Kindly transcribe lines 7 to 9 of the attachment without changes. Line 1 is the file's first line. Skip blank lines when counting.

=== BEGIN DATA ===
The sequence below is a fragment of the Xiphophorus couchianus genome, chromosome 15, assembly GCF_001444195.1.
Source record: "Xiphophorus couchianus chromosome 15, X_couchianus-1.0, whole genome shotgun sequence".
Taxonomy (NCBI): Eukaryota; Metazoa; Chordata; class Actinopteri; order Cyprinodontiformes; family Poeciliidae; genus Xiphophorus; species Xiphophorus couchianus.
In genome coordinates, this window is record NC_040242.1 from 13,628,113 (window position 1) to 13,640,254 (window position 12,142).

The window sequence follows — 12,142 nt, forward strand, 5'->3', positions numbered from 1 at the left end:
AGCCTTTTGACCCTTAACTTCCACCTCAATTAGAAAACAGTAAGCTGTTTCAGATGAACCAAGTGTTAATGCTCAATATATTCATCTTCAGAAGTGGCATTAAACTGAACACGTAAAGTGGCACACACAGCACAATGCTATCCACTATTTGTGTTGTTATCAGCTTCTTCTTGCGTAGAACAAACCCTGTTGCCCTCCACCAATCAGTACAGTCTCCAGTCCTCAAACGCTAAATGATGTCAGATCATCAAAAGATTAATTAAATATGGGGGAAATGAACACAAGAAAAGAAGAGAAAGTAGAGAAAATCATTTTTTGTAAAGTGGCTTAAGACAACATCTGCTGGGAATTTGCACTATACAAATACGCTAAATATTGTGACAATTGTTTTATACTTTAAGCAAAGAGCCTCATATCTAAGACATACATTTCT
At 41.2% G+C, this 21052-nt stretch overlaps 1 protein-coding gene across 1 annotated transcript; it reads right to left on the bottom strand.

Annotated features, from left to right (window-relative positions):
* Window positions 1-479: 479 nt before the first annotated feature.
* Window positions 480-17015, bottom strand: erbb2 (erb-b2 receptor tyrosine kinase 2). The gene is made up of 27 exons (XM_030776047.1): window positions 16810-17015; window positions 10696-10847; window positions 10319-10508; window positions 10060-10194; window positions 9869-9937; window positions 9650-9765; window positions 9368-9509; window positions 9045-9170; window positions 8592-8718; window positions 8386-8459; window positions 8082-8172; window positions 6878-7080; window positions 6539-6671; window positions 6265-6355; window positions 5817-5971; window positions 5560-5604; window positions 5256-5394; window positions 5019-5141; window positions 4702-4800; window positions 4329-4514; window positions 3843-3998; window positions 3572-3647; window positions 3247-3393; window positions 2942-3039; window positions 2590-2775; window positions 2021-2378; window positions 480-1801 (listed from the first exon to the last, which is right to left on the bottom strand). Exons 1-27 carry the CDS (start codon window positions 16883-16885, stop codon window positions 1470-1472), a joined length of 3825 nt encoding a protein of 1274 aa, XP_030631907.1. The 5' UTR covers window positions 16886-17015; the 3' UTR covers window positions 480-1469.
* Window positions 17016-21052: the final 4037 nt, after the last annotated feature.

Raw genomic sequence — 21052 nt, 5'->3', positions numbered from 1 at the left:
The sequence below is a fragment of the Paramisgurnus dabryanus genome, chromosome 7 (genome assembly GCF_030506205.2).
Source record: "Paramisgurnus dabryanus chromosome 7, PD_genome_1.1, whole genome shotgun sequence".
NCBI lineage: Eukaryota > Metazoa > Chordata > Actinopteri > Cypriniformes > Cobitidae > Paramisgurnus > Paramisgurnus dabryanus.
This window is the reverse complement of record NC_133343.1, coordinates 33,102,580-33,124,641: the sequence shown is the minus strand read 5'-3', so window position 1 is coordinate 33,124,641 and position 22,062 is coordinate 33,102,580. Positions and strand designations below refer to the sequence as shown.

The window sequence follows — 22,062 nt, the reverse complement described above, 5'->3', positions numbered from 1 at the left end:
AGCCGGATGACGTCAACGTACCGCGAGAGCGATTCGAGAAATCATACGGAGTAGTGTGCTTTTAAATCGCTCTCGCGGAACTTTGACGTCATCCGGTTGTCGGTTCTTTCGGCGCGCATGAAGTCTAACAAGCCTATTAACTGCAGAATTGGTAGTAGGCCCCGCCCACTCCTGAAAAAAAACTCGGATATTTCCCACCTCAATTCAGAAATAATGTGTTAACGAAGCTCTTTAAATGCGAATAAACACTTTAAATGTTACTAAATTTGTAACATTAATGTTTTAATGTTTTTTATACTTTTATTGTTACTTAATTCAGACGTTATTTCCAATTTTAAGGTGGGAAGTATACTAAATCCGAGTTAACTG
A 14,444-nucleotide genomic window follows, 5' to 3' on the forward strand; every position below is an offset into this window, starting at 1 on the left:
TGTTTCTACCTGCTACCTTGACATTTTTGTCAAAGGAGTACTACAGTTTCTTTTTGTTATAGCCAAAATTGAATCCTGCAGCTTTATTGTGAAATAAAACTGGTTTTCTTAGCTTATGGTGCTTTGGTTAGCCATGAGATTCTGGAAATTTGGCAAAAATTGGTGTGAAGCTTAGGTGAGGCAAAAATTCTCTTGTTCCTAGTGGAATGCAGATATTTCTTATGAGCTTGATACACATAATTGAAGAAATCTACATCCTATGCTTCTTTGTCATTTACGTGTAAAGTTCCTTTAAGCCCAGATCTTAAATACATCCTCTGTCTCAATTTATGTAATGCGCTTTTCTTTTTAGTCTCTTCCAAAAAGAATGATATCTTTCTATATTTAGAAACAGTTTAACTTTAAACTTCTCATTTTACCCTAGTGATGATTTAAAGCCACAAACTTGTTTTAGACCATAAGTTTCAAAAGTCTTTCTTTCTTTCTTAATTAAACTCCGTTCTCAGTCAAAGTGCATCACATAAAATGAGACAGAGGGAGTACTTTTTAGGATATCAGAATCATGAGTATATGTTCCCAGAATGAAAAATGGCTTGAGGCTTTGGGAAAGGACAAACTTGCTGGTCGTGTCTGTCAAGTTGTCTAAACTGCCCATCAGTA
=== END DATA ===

At 41.2% G+C, this 21052-nt stretch overlaps 1 protein-coding gene across 1 annotated transcript; it reads right to left on the bottom strand.

Annotated features, from left to right (window-relative positions):
* Window positions 1-479: 479 nt before the first annotated feature.